Dr. Donna Nofziger Plank is not your average scientist — she’s beautiful, young, a mom and helps street children in Kenya. She holds a doctorate in molecular biology from UCLA. She’s been living in Malibu for more than 20 years and is a professor at Pepperdine University. She teaches cell biology, developmental biology, histology and human genetics. She puts a unique spin to her science classes, encouraging her students to explore their artistic side rather than just memorizing facts.
Plank, along with her Pepperdine students, has been organizing Family Science Night for years in Malibu. The event takes place once a year and brings together hundreds of local residents.
The Malibu Times got a chance to sit down with the woman who believes knowledge should be used to make the world a better place.
At what point in your life did you realize you wanted to be a scientist?
I’ve always been really interested in how things work and trying to figure out explanations on why things are the way they are out in nature. I always wanted to know why and how. That’s how I fell into science when I went to college. I always had smart people in front of me in college telling me what I needed to know. Biology explains how things work, and I decided to focus my energy on life at the molecular level.
You believe there is a connection between art and science. How are they similar?
I think that the best scientists are very creative and they have a very strong artistic side. Oftentimes, science education isn’t done well because we turn it into memorizing things, and it’s boring. That’s not science at all. Science is about seeking answers and explanations. It helps if you are creative and think of creative ways to do that. In my class, we do a lot of science-related art projects to bring out the students’ creative side. They are used to memorizing, and I push to get their artistic side out. I like giving reasons for why things are the way they are versus just memorizing things.
As a scientist, what is one idea or invention that you hope to be created in the near future and why?
Having everyone’s genetic information on your smartphone so you could tailor medicine and wellness to your personal genetic background. You could get daily updates, like according to your genetic background, you should avoid the sun today. Treatments are tailor-made for you. They are close to doing this already. We have the technology; it just needs to be affordable.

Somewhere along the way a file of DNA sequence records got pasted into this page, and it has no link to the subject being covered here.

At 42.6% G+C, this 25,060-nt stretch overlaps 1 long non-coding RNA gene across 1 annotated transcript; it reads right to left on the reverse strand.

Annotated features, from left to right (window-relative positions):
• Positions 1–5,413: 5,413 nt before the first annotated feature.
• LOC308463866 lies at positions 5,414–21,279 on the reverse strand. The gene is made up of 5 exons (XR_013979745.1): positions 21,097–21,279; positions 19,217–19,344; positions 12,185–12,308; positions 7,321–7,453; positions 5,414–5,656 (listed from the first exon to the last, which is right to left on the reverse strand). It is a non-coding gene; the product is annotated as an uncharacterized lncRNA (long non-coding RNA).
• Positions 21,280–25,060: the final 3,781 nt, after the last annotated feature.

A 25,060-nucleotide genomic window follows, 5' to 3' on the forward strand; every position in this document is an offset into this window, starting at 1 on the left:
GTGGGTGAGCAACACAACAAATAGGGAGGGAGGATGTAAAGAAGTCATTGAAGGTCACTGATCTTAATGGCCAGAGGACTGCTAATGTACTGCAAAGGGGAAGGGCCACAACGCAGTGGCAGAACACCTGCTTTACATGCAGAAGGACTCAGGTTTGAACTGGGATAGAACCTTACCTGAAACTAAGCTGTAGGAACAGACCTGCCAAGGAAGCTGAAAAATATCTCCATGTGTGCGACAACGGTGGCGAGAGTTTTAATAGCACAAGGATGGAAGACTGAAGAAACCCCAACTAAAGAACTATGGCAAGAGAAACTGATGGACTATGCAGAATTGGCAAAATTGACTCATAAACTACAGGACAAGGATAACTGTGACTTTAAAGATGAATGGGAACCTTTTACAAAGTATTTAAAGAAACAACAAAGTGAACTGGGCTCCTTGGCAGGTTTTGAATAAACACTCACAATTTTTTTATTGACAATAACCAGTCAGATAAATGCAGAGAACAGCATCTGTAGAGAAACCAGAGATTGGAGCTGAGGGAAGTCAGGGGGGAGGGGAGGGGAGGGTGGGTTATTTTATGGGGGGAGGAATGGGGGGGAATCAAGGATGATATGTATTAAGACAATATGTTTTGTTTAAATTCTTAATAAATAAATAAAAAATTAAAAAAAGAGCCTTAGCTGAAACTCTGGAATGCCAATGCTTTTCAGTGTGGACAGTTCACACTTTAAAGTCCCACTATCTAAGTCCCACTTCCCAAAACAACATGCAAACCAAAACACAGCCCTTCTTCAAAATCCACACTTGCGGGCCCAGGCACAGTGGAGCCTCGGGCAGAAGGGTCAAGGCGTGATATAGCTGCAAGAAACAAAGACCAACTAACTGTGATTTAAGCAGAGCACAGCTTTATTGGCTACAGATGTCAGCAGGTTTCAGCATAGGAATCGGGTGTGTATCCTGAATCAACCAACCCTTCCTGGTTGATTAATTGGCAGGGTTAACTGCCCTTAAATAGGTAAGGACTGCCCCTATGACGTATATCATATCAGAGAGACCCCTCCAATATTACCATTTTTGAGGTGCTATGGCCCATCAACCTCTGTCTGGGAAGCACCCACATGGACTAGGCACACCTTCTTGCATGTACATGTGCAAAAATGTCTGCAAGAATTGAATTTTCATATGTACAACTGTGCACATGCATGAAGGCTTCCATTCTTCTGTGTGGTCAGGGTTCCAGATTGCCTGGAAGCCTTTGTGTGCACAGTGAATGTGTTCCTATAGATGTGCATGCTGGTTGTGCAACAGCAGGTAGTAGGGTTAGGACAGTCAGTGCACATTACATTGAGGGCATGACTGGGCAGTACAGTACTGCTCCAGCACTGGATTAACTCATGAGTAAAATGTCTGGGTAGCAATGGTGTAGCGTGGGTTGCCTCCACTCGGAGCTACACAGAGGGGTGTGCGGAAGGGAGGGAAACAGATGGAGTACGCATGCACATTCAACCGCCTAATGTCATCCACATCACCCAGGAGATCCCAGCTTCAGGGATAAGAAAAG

You help orphans in Kenya. How and when did that start? What kind of aid do you provide?
The local church took their youth group to Kenya to work with an organization called “Made in the Street.” My oldest daughter went with them and came back raving about it. It’s sort of a boarding school for kids in Nairobi. They teach them and do job training. So I decided to do the same with my Pepperdine students. We just got back after spending three weeks in Kenya. Sixteen Pepperdine students were working on a research project about global health. We teach science and also hold science camps. We just finished our second summer there.
If you were to recommend one good book for everyone to read which one would it be and why?
“Brothers Karamazov” by Fyodor Dostoyevsky because the dialogue is fascinating, and “Guns, Germs, and Steel” by Jared M. Diamond. I love that book. He takes history, science and ecology and says this is why the world is the way it is.
What is your favorite thing about Malibu? If you could change one thing about Malibu, what would it be and why?
I love the small town feel with Malibu. The metaphorical town squares, like the soccer field on Saturdays or Starbucks after school. I love the community feel of the small town. I also love how it is a small town but with so many different constituencies. The only thing that I would change is how with so many different constituencies come differences, and sometimes we’re less than civil and need to listen to each other more.
How was it having your portrait painted by Johanna Spinks?
I’m not used to sitting still for two hours. It was nice to just sit still and be. It was also weird for me to be the focal point. I’m usually the observer. But Johanna made me feel comfortable and at ease. It was a very interesting experience.